That's sort of how the show came to be, actually. After Orlando went through a breakup and had to move to his own place, “it was a rough time,” he said. “One thing that was getting my brain off the sadness was concentrating on the interior design.” Although he'd been doing design for 10 years, “I hadn't considered how emotionally powerful it can be to consider your space,” he said. The silver lining of a breakup “is you don't have to worry about anyone else's style. It's this lovely time you get to explore your own style.”
Orlando was sharing his experience of creating his own space to become a new person after the breakup through his blog and Instagram stories. With a talent for turning trauma into engaging content, and a pretty irresistible on-camera personality, he soon had producers calling. “I thought this might be how I pay it forward to other people going through breakups,” he said. HGTV snapped up the show and he was off.
Did he always have a hankering to be a therapist? Close enough.
“Designers are inherently therapists because it's our job to go into someone's home and figure out what they want and what will represent them,” Orlando said. “I consider it my job to imprint the personality of the homeowner on their home. That's a deeply psychological process to figure out who they are.”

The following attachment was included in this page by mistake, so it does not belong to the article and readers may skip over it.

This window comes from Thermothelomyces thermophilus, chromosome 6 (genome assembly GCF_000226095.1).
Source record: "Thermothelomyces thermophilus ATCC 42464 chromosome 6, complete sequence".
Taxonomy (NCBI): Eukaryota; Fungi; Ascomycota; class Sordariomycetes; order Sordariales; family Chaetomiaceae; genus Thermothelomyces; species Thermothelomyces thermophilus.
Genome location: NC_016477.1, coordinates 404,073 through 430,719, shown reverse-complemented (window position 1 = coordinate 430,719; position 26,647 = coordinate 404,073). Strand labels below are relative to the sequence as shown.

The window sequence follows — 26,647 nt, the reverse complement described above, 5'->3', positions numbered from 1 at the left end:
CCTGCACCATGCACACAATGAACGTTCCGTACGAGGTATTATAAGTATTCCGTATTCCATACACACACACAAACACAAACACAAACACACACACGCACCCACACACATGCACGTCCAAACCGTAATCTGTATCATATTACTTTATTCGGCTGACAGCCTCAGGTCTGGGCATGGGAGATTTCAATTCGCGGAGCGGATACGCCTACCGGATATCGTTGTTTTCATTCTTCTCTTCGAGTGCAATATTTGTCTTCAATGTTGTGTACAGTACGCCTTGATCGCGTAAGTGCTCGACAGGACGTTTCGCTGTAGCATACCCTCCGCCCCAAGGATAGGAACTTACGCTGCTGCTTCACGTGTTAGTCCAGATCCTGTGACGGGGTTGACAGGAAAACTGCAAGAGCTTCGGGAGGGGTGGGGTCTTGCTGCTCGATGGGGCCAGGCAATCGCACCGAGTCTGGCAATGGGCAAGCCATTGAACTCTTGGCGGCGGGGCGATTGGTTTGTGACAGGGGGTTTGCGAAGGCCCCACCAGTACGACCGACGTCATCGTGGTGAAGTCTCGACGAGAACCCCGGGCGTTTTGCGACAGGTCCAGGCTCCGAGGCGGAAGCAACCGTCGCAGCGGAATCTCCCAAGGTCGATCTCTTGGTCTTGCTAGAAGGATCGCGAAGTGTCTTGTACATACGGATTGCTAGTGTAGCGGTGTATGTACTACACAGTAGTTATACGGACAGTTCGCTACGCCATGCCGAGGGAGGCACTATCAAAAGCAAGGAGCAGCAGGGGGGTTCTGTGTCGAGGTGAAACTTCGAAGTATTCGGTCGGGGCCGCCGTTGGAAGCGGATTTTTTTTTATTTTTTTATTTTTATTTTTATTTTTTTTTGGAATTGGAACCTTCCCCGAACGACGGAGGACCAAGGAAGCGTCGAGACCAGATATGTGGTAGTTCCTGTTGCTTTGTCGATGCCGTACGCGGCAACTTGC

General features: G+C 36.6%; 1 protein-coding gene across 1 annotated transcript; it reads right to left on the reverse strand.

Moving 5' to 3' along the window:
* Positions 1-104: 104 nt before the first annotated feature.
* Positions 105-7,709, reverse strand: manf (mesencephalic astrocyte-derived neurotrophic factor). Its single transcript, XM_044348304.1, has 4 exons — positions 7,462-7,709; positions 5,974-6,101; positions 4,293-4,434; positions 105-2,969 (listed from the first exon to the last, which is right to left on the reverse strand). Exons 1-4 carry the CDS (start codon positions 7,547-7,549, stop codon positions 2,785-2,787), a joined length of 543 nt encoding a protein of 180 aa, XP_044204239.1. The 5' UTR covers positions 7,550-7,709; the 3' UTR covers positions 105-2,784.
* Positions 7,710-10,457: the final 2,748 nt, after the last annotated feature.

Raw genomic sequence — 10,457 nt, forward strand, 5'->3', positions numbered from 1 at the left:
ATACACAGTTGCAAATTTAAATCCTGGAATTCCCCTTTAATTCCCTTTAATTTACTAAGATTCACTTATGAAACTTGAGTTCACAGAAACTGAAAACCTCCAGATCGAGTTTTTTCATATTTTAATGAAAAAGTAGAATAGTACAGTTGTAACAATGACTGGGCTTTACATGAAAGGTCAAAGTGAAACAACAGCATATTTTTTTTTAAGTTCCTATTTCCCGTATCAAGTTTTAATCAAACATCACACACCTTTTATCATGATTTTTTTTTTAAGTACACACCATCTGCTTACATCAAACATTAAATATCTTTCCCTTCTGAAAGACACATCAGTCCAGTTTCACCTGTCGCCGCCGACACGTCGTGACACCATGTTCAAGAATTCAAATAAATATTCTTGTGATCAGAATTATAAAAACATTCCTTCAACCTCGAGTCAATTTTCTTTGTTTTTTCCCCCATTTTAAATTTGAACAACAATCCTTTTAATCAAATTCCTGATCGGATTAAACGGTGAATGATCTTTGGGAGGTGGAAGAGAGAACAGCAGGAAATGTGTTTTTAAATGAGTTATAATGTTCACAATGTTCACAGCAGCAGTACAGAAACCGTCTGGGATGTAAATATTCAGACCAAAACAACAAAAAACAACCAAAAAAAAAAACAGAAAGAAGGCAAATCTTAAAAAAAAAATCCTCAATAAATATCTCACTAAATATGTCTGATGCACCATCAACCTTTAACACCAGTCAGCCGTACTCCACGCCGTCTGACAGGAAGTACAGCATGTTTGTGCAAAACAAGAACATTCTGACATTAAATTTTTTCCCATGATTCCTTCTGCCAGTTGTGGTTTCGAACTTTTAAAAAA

And that process can be healing for the homeowner. “It is like a really great exercise in self care to take a minute and think 'who am I and what does that mean in terms of objects and furnishings I want in my home?'” Orlando said.
“It's an emotional journey for sure,” he said. “That was gratifying for me, facilitating almost like an expedited healing process.”
So how can people without an Orlando at their side or a $40,000 budget apply the same approach to moving on, post break-up? Despite what Dr. Carroll said about paint not being a cure-all, a new coat of paint does have mighty restorative powers with a low price tag, according to both the therapist and the designer. Especially if you bring a friend into the picture, said Dr. Carroll.
We may not all be able to hire Orlando, or a designer at all, but “This is where I think about the power of support,” Dr. Carroll said. “You don't have to go with the high priced decorator. Whenever we're going through a major life event, if it's a stressful one it's so helpful to have supportive people in your life who can come into your home and say 'huh, what if we just go out and look for paint.' [It] doesn't have to cost a lot, it's this supportive network, even if it's just one person you can count on.”
Orlando himself painted his new bedroom pink after his break-up. “I am a huge proponent of paint,” he said. “Twenty-five dollars can transform a room.” Other low-cost, and rental-friendly changes in his arsenal include new light fixtures, removable wallpaper, cabinet hardware or a faucet, even a new place setting.
And it's not just about buying something pretty. “What you think about what you deserve in your home has a lot to do with what you think your own value is,” he said.
“Going in and telling people, 'here is a beautiful space that is for you and you deserve it,' it affects them in ways that aren't just practical and visual.”